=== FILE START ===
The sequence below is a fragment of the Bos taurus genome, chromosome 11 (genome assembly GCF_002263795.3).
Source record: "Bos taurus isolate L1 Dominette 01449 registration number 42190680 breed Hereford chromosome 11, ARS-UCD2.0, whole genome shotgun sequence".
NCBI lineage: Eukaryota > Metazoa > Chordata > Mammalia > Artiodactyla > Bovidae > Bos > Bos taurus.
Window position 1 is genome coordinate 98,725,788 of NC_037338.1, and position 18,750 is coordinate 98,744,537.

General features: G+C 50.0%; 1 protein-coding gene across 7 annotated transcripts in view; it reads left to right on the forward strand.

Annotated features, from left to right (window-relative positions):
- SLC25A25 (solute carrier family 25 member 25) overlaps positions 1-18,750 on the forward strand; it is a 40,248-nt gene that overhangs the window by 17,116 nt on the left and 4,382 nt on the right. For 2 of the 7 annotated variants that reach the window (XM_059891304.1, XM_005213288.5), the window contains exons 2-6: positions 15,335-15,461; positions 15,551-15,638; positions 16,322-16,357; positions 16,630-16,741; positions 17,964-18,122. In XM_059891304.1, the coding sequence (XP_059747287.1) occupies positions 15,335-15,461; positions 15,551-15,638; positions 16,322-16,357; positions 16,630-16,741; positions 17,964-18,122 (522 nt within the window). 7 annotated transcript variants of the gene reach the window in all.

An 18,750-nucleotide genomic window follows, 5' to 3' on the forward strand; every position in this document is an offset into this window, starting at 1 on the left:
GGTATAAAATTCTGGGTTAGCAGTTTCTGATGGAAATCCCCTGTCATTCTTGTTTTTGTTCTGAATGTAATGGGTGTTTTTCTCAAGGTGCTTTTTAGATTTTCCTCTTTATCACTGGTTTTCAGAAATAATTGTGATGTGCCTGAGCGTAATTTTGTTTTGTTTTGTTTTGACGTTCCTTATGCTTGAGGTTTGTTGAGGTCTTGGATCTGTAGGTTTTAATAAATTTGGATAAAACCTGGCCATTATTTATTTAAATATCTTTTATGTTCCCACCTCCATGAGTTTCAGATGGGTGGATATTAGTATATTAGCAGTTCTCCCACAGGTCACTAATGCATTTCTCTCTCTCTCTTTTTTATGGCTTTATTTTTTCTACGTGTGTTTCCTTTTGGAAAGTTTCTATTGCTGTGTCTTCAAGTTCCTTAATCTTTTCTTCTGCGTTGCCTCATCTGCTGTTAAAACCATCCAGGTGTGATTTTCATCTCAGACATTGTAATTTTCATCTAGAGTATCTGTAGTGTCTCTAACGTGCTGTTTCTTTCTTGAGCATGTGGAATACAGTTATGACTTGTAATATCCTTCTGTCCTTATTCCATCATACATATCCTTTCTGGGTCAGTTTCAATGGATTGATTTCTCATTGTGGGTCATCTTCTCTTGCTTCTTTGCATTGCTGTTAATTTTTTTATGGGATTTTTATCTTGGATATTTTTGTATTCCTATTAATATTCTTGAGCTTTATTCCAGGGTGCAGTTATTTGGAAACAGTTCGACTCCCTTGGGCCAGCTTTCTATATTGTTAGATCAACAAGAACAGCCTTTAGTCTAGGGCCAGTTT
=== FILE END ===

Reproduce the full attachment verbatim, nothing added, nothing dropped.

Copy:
The sequence below is a fragment of the Bos taurus genome, chromosome 11 (genome assembly GCF_002263795.3).
Source record: "Bos taurus isolate L1 Dominette 01449 registration number 42190680 breed Hereford chromosome 11, ARS-UCD2.0, whole genome shotgun sequence".
NCBI lineage: Eukaryota > Metazoa > Chordata > Mammalia > Artiodactyla > Bovidae > Bos > Bos taurus.
Window position 1 is genome coordinate 98,725,788 of NC_037338.1, and position 18,750 is coordinate 98,744,537.

General features: G+C 50.0%; 1 protein-coding gene across 7 annotated transcripts in view; it reads left to right on the forward strand.

Annotated features, from left to right (window-relative positions):
- SLC25A25 (solute carrier family 25 member 25) overlaps positions 1-18,750 on the forward strand; it is a 40,248-nt gene that overhangs the window by 17,116 nt on the left and 4,382 nt on the right. For 2 of the 7 annotated variants that reach the window (XM_059891304.1, XM_005213288.5), the window contains exons 2-6: positions 15,335-15,461; positions 15,551-15,638; positions 16,322-16,357; positions 16,630-16,741; positions 17,964-18,122. In XM_059891304.1, the coding sequence (XP_059747287.1) occupies positions 15,335-15,461; positions 15,551-15,638; positions 16,322-16,357; positions 16,630-16,741; positions 17,964-18,122 (522 nt within the window). 7 annotated transcript variants of the gene reach the window in all.

An 18,750-nucleotide genomic window follows, 5' to 3' on the forward strand; every position in this document is an offset into this window, starting at 1 on the left:
GGTATAAAATTCTGGGTTAGCAGTTTCTGATGGAAATCCCCTGTCATTCTTGTTTTTGTTCTGAATGTAATGGGTGTTTTTCTCAAGGTGCTTTTTAGATTTTCCTCTTTATCACTGGTTTTCAGAAATAATTGTGATGTGCCTGAGCGTAATTTTGTTTTGTTTTGTTTTGACGTTCCTTATGCTTGAGGTTTGTTGAGGTCTTGGATCTGTAGGTTTTAATAAATTTGGATAAAACCTGGCCATTATTTATTTAAATATCTTTTATGTTCCCACCTCCATGAGTTTCAGATGGGTGGATATTAGTATATTAGCAGTTCTCCCACAGGTCACTAATGCATTTCTCTCTCTCTCTTTTTTATGGCTTTATTTTTTCTACGTGTGTTTCCTTTTGGAAAGTTTCTATTGCTGTGTCTTCAAGTTCCTTAATCTTTTCTTCTGCGTTGCCTCATCTGCTGTTAAAACCATCCAGGTGTGATTTTCATCTCAGACATTGTAATTTTCATCTAGAGTATCTGTAGTGTCTCTAACGTGCTGTTTCTTTCTTGAGCATGTGGAATACAGTTATGACTTGTAATATCCTTCTGTCCTTATTCCATCATACATATCCTTTCTGGGTCAGTTTCAATGGATTGATTTCTCATTGTGGGTCATCTTCTCTTGCTTCTTTGCATTGCTGTTAATTTTTTTATGGGATTTTTATCTTGGATATTTTTGTATTCCTATTAATATTCTTGAGCTTTATTCCAGGGTGCAGTTATTTGGAAACAGTTCGACTCCCTTGGGCCAGCTTTCTATATTGTTAGATCAACAAGAACAGCCTTTAGTCTAGGGCCAGTTT